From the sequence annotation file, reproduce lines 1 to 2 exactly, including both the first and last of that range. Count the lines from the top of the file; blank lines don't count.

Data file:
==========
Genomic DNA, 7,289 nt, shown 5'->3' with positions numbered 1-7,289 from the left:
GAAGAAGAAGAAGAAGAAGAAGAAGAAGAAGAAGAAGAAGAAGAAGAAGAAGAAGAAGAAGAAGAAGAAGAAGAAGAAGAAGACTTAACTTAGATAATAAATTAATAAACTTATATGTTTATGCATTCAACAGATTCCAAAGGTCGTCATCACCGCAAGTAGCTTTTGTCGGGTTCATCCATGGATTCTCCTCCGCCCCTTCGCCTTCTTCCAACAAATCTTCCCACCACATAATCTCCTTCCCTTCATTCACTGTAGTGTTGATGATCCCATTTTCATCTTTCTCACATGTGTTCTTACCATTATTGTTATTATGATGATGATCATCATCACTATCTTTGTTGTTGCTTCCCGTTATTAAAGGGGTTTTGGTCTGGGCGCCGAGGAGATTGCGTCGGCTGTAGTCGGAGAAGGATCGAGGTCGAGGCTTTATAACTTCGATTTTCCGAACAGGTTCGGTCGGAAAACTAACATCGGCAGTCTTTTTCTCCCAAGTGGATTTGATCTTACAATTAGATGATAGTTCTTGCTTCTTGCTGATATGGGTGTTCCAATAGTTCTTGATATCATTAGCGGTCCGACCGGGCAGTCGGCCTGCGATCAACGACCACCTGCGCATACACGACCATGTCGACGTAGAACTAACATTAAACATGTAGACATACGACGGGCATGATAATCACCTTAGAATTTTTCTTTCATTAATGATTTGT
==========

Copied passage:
Genomic DNA, 7,289 nt, shown 5'->3' with positions numbered 1-7,289 from the left:
GAAGAAGAAGAAGAAGAAGAAGAAGAAGAAGAAGAAGAAGAAGAAGAAGAAGAAGAAGAAGAAGAAGAAGAAGAAGAAGAAGACTTAACTTAGATAATAAATTAATAAACTTATATGTTTATGCATTCAACAGATTCCAAAGGTCGTCATCACCGCAAGTAGCTTTTGTCGGGTTCATCCATGGATTCTCCTCCGCCCCTTCGCCTTCTTCCAACAAATCTTCCCACCACATAATCTCCTTCCCTTCATTCACTGTAGTGTTGATGATCCCATTTTCATCTTTCTCACATGTGTTCTTACCATTATTGTTATTATGATGATGATCATCATCACTATCTTTGTTGTTGCTTCCCGTTATTAAAGGGGTTTTGGTCTGGGCGCCGAGGAGATTGCGTCGGCTGTAGTCGGAGAAGGATCGAGGTCGAGGCTTTATAACTTCGATTTTCCGAACAGGTTCGGTCGGAAAACTAACATCGGCAGTCTTTTTCTCCCAAGTGGATTTGATCTTACAATTAGATGATAGTTCTTGCTTCTTGCTGATATGGGTGTTCCAATAGTTCTTGATATCATTAGCGGTCCGACCGGGCAGTCGGCCTGCGATCAACGACCACCTGCGCATACACGACCATGTCGACGTAGAACTAACATTAAACATGTAGACATACGACGGGCATGATAATCACCTTAGAATTTTTCTTTCATTAATGATTTGT